Another year, another 300 orchids

Hey flog!

Yesterday the team took its biannual trip up to Pembina nature preserve and surveyed western fringed prairie orchid. There was many wildlife sightings including a few prairie chickens, a magpie, a deer and even a snipe!

The beautiful scenery of the wet prairie

After finding around 300 orchids we headed to Pelican Rapids to have dinner with our new friend Pelican Pete!

Darwin, Erin, Allie, and Emma posing with an orchid with 18 flowers!
The team with our new friend Pete

All in all it was a good day and we had a good day but Gretel was truly missed.

Bur bye


Erin showing off part of her new fashion line that will drop in the fall

Wacky Wednesday (feat. Alpha Mike and Romeo Tango)

Greetings, flog friends!

Today was a wild ride, to say the least. Our morning started off with an intense thunderstorm. Some Team Echinacea members reported strong thunder as early as 2 AM, which persisted into the early morning. Although it left the remnants wet and muddy, we were lucky to start at our usual time.

I spent the majority of the day working with Riley T. as we conquered the phenology route we affectionately call “Choo-Choo Corner.” This path inculdes remnants such as Loefflers’ Corner and Railroad Crossing. Thankfully, Stuart was there to take care of Yellow Orchid Hill and North Railroad Crossing.

Some happy Echinacea are thriving in their flowering state at Loeffler’s Corner West!

While at Loeffler’s Corner, Riley had a strange encounter with a baby deer. The surprise was well justified, as the fawn was alone and near a highway. Unfortunately, the deer left before Riley could take a picture, but he reports the experience as “shocking” and “unusual”.

We ended the morning with some flowers in our on-site experimental plot, “P8.” After a much needed lunch, we returned to the site to conduct measuring. If you’re a seasoned flog-reader, you’ll know that measuring is the process we use to assess the Echinacea planted in our experimental plots. By measuring, we’re able to keep track of plants that survived, were lost, and their physical fitness over time. P8, one of our largest plots, is notorious for its heat and humidity. However, we persisted, and made great progress!

Half-way through our P8 excursion, Riley and I had another wacky experience. One of the rows we were assigned to measure had a constant rate of lost plants and toothpicks, our universal seed-identifying material. During burns and harsh winters, toothpicks (and often plants) tend to go missing. However, row 169 was unusually bare. This is when we realized we had made a dire mistake.

To our demise, we discovered that the unusual row was mislabeled. Because of this, we had compared visor records to a completely irrelevant row. Although it was somewhat disappointing, we were glad to know that our mortality rate was much lower than we thought. It was also a good experience that taught me it’s okay to make mistakes, and that we must learn in order to improve. Even with our minor setback, it was an extremely successful day for the team, and a great kick-off to our P8 studies!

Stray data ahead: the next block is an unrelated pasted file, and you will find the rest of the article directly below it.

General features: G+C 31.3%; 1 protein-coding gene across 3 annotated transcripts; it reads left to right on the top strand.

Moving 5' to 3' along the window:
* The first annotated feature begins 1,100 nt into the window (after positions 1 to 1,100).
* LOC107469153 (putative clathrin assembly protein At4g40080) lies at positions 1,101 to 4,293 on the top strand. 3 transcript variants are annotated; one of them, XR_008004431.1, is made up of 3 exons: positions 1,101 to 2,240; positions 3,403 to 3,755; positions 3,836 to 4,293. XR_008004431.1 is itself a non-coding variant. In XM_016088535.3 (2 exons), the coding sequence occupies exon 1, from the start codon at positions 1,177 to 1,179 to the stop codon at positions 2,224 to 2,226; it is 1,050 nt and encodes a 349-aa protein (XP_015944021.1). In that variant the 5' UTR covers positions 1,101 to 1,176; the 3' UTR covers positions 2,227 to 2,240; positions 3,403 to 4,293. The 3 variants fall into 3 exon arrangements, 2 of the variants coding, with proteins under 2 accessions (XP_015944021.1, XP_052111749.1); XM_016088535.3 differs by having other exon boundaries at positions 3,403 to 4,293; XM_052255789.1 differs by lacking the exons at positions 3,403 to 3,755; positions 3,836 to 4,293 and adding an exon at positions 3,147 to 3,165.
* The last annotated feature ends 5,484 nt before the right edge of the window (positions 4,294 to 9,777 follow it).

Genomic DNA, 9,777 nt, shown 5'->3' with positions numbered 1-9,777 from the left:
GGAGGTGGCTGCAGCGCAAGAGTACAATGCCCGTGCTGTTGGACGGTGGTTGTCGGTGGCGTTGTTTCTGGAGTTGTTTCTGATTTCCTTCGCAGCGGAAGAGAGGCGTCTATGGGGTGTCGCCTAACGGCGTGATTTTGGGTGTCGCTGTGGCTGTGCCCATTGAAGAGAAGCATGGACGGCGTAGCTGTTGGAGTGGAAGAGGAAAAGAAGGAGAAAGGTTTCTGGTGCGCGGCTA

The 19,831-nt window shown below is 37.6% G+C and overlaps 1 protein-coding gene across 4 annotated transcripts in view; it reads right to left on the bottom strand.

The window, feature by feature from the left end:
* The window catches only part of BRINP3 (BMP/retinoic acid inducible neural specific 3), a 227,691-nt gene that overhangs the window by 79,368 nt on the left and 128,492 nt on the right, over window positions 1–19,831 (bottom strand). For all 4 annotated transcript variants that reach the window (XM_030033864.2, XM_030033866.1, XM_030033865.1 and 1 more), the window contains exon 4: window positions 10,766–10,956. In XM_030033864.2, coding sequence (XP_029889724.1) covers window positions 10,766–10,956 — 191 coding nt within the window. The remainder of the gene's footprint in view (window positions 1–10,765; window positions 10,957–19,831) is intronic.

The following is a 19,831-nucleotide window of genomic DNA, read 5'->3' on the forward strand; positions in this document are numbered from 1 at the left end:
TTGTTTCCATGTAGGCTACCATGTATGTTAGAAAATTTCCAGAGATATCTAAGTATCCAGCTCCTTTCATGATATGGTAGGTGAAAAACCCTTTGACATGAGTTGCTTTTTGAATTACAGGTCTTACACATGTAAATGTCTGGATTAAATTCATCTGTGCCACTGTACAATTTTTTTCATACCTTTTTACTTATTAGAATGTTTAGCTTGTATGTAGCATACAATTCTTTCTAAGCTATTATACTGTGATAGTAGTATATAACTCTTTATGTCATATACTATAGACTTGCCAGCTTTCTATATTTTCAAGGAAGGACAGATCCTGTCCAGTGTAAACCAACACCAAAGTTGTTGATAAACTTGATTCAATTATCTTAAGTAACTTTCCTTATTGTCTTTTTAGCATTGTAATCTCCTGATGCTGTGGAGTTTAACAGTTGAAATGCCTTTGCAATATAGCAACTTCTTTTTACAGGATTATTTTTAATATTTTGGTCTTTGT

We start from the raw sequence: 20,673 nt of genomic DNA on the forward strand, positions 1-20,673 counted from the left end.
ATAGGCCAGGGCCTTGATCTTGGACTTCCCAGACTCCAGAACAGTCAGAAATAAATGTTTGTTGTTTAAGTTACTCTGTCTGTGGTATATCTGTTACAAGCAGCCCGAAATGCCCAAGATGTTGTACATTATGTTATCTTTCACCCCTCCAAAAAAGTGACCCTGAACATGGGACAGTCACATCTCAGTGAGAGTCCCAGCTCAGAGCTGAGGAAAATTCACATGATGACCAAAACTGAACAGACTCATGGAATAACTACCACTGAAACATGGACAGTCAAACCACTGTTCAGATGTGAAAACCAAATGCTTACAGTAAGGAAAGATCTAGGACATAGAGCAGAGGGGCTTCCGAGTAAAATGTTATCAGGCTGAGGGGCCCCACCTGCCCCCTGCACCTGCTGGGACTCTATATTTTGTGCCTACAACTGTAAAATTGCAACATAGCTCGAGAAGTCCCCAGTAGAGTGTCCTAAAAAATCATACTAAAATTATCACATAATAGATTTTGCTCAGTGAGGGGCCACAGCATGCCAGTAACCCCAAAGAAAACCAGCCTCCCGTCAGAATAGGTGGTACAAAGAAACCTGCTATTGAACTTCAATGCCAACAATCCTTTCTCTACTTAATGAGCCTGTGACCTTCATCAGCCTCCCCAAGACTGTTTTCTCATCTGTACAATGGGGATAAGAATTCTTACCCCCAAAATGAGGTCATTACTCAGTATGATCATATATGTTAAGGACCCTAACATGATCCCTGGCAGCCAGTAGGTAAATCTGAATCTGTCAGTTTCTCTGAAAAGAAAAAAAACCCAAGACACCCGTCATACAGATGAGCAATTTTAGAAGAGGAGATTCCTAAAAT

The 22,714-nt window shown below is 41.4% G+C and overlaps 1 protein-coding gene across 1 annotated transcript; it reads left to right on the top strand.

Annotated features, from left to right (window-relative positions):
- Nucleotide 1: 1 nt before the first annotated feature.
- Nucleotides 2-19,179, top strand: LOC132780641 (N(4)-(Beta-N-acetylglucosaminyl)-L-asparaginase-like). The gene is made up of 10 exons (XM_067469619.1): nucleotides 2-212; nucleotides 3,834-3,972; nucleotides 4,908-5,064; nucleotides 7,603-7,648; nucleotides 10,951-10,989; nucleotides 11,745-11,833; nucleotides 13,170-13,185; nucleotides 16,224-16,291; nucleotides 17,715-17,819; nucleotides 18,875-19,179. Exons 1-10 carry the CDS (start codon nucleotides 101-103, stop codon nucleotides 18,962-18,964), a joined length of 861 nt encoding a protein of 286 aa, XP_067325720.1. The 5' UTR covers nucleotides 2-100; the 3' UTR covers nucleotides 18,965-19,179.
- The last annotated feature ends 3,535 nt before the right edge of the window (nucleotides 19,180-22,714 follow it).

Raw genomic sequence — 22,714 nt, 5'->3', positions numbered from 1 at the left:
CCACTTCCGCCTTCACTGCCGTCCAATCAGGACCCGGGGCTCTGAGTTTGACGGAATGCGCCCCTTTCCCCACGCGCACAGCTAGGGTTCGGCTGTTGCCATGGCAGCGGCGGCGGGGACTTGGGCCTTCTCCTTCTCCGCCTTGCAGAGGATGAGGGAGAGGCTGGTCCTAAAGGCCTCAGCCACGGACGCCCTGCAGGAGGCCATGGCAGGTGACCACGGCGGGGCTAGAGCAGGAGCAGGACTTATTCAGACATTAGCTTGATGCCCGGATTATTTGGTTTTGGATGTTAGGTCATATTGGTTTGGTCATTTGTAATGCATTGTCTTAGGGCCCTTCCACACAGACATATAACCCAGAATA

We concluded the afternoon with some Wednesday Watermelon, and a rhine-throwing contest. Watermelon is a team-favorite treat on hot days!

Hopefully you’ve enjoyed our “Wacky Wednesday” as much as we did. It’s always great to have a little excitement at work, and a bit of “phun” with phenology!

Until next time,

Anna (Meehan)

Submitting FNC, phenology, crosses, and aphids

Today I only heard about what the team was up to from Mia after her epic day that started at 7:15 and ended around 6:30. Sounds like a lot happened in the field today! I heard about phenology, and how their were a few critical visor malfunctions, although it seems we were still able to get the data we need!

I also heard that people started adding and excluding aphids from Echinacea plants in p1, and that some hand crosses happened with hybrid Echinacea in p7!

All in all it seemed like a good day for the team. Back home at Alpha Tango Hotel, I worked on getting the FNC manuscript ready to resubmit. Over the weekend many Team Echinacea members current and past read the draft and gave me valuable feedback. Today I polished everything up and clicked “Submit”! The study examines how heterospecific co-flowering plants and isolation from conspecific mates affects pollination. Specifically, we quantify how these aspects of the floral neighborhood influence four stages of the pollination process: 1) probability of pollinator visitation, 2) pollen on pollinators that visit Echinacea, 3) pollen on Echinacea styles, and 4) style persistence (pollination success). We are excited to submit this manuscript and are hoping for favorable reviews this second time around!

Holiday Weekend!

On Saturday we celebrated the 4th of July! This weekend was filled with fireworks, food, family and the lake. The team got together on Saturday and had a big slip and slide, bonfire and ate lots of food. My family was in town this weekend so I couldn’t participate in the teams get together. But my weekend was still fun!

For my individual project I chose the aphid exclusion project. I will be studying how aphids effect echinacea plants and I’ll measure that by comparing leaf color and leaf length from non aphid echinacea and echinacea that have aphids.

Flying through phenology

Today we were back at it again in the remnants, well-equipped with knowledge of both the phenology protocol and the phonetic alphabet for our radio chatter. John and Mia cruised to Wiley in the Bombusmobile, the New A Team of Anna, Anna and Amy stomped Around the Block, Emma and Riley teamed up in the Big East and Stuart, Allie and I chugged through Choo-Choo Corner. We were all back around 11:30, setting a land-speed record for 2020 rem phen!

chugga chugga buzz buzz

On Wednesday I wrapped up the first round of surv this season, so now every site has a map of flowering plants that the team can use during phenology. Though we’ll keep shooting through the season as we find more plants, the major surv push is over! Now I have time on my hands to help with phenology, so Allie gave me a brief tutorial and then it was off to the races this morning.

I started on Yellow Orchid Hill West, which threw just about every possible problem at me. I had new plants, old plants without phen records, mutant heads and two-small-plants-or-one-big-plant? questions to ponder.